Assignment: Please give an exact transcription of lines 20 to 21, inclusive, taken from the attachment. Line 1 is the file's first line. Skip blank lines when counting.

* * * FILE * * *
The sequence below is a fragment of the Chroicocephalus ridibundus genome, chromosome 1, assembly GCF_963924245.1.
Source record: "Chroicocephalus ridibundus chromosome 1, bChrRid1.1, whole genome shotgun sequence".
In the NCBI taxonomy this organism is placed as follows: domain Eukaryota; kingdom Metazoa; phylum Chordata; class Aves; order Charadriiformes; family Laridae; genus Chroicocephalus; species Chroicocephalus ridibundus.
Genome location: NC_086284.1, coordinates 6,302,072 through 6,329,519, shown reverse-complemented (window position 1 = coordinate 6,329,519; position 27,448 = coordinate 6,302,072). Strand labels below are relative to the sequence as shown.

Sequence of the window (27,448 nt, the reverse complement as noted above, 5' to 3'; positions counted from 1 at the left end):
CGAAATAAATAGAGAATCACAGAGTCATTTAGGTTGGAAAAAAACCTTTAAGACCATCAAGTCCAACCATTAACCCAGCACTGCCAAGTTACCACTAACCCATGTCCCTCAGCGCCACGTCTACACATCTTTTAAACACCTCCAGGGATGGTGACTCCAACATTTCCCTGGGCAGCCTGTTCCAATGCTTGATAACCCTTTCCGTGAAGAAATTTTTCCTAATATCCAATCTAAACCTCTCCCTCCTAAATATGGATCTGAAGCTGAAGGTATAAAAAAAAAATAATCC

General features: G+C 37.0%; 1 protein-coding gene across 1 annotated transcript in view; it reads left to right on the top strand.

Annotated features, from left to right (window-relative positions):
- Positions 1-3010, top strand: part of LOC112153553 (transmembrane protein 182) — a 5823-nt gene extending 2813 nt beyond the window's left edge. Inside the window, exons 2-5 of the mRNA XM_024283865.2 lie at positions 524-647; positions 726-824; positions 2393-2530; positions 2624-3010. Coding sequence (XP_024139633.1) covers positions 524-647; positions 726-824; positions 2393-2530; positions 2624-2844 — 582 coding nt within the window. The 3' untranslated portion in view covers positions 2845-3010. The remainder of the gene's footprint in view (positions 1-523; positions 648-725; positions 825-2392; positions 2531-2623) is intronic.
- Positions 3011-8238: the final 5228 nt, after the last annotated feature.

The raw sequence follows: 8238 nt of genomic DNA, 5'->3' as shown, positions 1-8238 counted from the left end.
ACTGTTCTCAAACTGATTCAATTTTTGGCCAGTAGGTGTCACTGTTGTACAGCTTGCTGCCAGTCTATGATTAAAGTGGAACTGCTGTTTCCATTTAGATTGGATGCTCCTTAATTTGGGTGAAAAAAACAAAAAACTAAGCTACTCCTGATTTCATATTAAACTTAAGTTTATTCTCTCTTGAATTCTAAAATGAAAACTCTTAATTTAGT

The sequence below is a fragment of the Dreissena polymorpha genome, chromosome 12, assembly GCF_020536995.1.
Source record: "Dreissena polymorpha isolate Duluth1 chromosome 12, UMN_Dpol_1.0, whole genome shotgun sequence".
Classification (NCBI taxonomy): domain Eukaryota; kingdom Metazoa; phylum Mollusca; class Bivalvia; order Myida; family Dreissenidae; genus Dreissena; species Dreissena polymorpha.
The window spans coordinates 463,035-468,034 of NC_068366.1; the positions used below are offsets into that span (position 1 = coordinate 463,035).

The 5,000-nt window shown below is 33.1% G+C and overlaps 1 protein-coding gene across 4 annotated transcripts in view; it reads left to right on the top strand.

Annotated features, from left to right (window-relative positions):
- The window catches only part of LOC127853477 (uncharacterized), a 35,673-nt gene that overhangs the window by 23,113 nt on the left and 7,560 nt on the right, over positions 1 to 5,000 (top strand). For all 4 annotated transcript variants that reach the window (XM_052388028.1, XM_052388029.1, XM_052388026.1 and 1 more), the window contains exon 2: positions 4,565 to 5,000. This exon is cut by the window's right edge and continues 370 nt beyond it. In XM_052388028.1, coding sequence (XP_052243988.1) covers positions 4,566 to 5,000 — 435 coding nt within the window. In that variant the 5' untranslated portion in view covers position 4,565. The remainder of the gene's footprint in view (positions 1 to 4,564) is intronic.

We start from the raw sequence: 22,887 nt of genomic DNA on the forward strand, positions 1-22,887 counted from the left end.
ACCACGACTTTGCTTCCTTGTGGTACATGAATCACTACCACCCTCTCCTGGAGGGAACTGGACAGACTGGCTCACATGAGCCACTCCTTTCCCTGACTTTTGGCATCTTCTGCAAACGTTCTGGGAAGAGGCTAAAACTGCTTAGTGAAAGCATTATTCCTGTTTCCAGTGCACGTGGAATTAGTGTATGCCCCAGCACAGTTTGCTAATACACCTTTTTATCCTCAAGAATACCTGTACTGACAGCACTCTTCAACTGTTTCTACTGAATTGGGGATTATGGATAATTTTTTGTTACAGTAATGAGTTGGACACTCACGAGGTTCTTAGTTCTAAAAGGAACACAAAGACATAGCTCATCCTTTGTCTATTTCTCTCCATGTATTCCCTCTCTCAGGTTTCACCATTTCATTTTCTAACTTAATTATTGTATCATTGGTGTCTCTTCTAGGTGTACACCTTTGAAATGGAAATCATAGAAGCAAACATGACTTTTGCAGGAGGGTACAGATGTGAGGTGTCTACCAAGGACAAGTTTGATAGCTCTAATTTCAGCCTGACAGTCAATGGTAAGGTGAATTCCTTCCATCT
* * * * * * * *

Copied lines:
We start from the raw sequence: 22,887 nt of genomic DNA on the forward strand, positions 1-22,887 counted from the left end.
ACCACGACTTTGCTTCCTTGTGGTACATGAATCACTACCACCCTCTCCTGGAGGGAACTGGACAGACTGGCTCACATGAGCCACTCCTTTCCCTGACTTTTGGCATCTTCTGCAAACGTTCTGGGAAGAGGCTAAAACTGCTTAGTGAAAGCATTATTCCTGTTTCCAGTGCACGTGGAATTAGTGTATGCCCCAGCACAGTTTGCTAATACACCTTTTTATCCTCAAGAATACCTGTACTGACAGCACTCTTCAACTGTTTCTACTGAATTGGGGATTATGGATAATTTTTTGTTACAGTAATGAGTTGGACACTCACGAGGTTCTTAGTTCTAAAAGGAACACAAAGACATAGCTCATCCTTTGTCTATTTCTCTCCATGTATTCCCTCTCTCAGGTTTCACCATTTCATTTTCTAACTTAATTATTGTATCATTGGTGTCTCTTCTAGGTGTACACCTTTGAAATGGAAATCATAGAAGCAAACATGACTTTTGCAGGAGGGTACAGATGTGAGGTGTCTACCAAGGACAAGTTTGATAGCTCTAATTTCAGCCTGACAGTCAATGGTAAGGTGAATTCCTTCCATCT